Review: Rhode Island Children’s Golf Course at Washington Village

Course Name: Rhode Island Children’s Golf Course at Washington Village* (I played it when it was Washington Village and will review it as it was then)

Designer: Dick Hopkins (1966)

Location: Coventry, Rhode Island

History: Originally designed as the 9-hole Washington Village by Dick Hopkins in 1966, this course was also affectionately known as “Tin Cup.” Eventually this course was cut to 6 holes, but 5 of the original 9 are still in play. Recently, this course changed its name to Rhode Island Children’s Golf Course and became non-profit, with all proceeds going to children’s golf. In 2017, poor conditions and encroaching condo development forced this course to shut down.

Conditions: 6/10, Washington Village is always in pretty decent shape. The greens are fast and there are always workers out there ensuring the course is in good shape. Apparently the conditions have deteriorated in recent years.

Value: 8/10, At just $10 for adults, and $6 for kids, RICGC at Washington Village is a great deal, especially for children learning how to play the game.


Tee                     Par         Yardage         Rating          Slope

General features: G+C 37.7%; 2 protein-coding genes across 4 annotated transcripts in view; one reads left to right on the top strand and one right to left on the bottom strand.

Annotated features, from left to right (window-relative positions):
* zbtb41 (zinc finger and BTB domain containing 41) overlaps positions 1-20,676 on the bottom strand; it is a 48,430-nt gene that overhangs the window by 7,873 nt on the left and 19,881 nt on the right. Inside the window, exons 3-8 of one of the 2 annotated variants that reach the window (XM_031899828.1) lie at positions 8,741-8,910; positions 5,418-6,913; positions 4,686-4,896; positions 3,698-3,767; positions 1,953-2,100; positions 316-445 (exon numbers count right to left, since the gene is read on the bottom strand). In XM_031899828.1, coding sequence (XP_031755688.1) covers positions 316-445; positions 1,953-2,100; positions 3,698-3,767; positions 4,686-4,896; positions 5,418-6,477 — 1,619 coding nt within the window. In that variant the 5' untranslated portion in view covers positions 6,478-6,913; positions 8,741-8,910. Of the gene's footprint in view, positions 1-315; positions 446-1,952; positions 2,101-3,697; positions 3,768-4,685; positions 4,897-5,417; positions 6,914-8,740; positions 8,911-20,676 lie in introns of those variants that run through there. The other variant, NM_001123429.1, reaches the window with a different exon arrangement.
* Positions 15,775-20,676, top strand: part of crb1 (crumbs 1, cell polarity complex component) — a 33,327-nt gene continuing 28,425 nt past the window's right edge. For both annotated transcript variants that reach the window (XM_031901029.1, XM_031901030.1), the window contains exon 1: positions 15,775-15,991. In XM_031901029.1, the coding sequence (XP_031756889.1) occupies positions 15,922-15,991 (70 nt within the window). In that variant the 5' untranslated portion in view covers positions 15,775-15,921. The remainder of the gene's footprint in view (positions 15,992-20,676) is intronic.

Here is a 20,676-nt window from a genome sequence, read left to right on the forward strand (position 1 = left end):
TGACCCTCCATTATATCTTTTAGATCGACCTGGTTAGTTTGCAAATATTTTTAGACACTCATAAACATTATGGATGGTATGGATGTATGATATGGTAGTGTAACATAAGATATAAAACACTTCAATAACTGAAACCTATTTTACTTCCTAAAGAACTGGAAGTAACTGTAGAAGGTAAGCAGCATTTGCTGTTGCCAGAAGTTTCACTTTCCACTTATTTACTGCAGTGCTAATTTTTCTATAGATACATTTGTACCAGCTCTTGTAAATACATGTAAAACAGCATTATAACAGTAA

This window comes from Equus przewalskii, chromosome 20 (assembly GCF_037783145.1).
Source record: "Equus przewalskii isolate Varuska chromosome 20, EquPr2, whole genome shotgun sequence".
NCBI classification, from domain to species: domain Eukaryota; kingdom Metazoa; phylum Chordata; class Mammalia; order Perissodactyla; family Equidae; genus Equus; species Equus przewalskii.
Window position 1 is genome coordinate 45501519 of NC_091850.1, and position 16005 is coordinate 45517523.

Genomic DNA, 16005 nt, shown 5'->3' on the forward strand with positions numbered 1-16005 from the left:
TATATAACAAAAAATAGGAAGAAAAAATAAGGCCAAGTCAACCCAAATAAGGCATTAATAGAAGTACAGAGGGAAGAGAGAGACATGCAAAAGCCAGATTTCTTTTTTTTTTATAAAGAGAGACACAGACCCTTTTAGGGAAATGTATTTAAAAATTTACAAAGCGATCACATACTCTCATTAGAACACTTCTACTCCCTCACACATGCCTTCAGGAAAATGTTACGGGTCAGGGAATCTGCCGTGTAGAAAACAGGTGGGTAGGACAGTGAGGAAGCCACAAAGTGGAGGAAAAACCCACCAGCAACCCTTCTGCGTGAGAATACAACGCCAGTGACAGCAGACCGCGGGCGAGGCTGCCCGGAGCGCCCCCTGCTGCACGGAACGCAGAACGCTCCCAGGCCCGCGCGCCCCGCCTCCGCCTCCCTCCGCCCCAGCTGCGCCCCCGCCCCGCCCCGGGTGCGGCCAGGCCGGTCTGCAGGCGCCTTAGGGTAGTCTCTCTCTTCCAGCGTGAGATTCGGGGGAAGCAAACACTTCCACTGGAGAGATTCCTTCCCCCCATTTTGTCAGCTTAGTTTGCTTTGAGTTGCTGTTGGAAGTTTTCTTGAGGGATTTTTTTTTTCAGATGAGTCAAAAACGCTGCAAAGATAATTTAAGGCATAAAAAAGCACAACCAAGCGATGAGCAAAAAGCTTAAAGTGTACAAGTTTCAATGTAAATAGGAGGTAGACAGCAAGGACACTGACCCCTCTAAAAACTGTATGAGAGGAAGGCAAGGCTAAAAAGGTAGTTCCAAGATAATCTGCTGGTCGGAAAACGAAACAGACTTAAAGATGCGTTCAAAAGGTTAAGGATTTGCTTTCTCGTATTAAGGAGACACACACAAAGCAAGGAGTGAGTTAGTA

Blue                  21           1352                N/A                N/A

White                21           1290                N/A                N/A

Red                    21           1240                N/A                N/A

Hole Descriptions: Washington Village is a short course, with three pars and three par fours. The 1st hole is the longest par 3 at 175 yards. This hole plays uphill to a back-to-front sloping green. The 2nd hole is the number 1 handicap hole and by far the most difficult on the course. At 360 yards, this hole features a blind teeshot with OB left. After a plateau in the fairway, the approach shot runs downhill to a green protected by a front-right bunker and large pond to the right. The 3rd hole is arguably their most memorable as an 150 yard uphill par 3. This hole features a giant pond directly in front of the teebox, and a path that splits the pond for you to walk over. This green is severely sloped from back-to-front. At 310 yards, the straightaway par 4 4th plays a bit downhill and is guarded by trees on the right and the range on the left. The short 121 yard par 3 5th is the only new hole (not included in the original 9) and somewhat seems like an add on. A nice wedge to this green should do the trick. The scorecard says the last hole is only 226 yards, but I distinctly remember this hole playing about 300 yards. Either way, this is a drivable par 4 that gets narrower as you get close to this green. The hardest part of this hole is the wacky upside down bowl shaped green that slopes off on all edges.

General Comments: You would expect a 6 hole course to have no room for practice facilities but this is not the case at Washington Village. There is a full range and very well-kept chipping and putting green. This is in line with the course’s mission to allow children to practice and learn the game. Because there are often many newcomers playing, pace of play is often on the slower side here.

Verdict: Well-kept and short, RICGC at Washington Village went through many changes throughout the years to adapt, but in the end fell short, and was forced to close.

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